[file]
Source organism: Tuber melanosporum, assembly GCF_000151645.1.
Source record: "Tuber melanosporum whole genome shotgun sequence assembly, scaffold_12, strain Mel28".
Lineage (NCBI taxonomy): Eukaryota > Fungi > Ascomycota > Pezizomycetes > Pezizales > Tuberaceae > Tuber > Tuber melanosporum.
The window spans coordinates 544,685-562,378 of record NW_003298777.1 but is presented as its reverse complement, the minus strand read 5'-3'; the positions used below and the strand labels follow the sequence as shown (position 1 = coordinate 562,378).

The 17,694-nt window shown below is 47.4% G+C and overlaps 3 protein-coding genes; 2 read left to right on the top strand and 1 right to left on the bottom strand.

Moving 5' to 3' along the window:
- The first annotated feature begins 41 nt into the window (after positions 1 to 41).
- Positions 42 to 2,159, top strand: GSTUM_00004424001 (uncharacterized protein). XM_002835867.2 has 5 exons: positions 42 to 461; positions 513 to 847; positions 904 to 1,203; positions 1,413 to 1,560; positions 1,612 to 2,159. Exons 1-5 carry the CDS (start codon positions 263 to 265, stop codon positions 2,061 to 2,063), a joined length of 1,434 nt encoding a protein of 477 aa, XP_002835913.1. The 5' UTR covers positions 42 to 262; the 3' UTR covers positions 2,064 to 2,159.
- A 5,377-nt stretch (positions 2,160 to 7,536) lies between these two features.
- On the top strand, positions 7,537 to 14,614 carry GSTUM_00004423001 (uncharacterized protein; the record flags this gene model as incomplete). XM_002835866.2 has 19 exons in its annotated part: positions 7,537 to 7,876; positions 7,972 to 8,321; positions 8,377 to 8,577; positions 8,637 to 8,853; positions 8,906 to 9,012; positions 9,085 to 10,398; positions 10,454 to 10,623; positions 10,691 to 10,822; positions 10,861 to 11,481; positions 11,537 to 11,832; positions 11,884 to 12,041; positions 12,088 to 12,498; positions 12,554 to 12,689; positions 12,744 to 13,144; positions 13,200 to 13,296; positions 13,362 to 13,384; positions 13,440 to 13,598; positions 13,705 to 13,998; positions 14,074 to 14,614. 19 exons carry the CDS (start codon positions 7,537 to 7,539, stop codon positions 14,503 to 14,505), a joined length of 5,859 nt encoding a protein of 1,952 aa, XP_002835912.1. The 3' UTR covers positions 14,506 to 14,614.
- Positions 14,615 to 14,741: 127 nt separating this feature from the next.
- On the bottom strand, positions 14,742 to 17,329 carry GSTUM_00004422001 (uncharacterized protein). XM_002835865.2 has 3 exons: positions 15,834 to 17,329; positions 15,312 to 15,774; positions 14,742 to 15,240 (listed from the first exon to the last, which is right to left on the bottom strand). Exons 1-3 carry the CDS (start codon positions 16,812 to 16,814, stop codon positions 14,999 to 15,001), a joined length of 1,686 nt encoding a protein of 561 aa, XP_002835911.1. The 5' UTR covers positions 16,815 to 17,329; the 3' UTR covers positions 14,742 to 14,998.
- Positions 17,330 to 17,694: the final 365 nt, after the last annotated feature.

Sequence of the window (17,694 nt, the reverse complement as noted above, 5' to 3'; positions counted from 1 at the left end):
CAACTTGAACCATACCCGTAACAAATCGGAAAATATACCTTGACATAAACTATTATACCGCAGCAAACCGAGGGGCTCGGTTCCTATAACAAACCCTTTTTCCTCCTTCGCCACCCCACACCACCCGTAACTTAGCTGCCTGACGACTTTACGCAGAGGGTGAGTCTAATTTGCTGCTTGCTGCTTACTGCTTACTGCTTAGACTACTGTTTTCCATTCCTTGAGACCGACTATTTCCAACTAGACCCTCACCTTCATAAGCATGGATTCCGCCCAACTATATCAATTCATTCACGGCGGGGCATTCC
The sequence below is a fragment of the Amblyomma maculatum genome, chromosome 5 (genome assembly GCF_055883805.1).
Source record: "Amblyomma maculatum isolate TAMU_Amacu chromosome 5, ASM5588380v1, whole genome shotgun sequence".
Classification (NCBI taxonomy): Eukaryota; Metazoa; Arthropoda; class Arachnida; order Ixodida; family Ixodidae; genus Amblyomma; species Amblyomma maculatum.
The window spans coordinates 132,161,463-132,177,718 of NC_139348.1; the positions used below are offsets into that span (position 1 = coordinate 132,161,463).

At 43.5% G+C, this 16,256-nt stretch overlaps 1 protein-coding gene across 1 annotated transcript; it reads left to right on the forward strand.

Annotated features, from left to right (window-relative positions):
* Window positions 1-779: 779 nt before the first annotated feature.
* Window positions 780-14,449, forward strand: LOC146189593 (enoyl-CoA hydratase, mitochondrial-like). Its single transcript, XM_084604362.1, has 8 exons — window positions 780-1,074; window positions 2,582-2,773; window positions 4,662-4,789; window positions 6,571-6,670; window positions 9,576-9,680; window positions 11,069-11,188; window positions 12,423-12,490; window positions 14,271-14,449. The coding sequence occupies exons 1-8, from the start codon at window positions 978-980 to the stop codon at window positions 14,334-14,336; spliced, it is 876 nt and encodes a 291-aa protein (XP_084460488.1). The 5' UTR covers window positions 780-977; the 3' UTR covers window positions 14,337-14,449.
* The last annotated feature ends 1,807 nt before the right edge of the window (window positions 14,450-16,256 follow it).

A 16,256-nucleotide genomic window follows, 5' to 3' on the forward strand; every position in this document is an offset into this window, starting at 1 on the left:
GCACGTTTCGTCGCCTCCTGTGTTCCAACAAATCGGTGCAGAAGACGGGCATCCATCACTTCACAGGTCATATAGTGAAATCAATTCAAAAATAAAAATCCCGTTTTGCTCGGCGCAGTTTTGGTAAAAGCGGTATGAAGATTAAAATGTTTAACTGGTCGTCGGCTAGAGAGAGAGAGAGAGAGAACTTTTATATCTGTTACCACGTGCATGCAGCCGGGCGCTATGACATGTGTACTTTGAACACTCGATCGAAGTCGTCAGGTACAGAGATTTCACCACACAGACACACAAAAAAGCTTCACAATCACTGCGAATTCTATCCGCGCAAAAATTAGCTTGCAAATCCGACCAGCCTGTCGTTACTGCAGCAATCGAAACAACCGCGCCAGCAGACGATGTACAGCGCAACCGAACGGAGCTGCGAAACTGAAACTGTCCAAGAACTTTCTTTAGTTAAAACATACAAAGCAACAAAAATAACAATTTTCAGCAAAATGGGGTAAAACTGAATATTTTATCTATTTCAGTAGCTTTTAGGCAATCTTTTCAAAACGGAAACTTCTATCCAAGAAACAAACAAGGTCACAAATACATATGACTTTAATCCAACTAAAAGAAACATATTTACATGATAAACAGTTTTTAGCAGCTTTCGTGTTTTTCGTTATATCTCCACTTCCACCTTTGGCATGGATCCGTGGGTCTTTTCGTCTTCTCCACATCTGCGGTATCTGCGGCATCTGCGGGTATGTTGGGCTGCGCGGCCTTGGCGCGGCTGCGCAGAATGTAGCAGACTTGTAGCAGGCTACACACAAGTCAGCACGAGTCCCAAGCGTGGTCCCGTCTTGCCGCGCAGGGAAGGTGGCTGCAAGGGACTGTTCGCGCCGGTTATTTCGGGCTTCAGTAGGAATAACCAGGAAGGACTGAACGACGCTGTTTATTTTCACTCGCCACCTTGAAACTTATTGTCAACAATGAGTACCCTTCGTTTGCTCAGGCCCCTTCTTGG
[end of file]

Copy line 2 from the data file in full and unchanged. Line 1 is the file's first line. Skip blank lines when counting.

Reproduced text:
Source record: "Tuber melanosporum whole genome shotgun sequence assembly, scaffold_12, strain Mel28".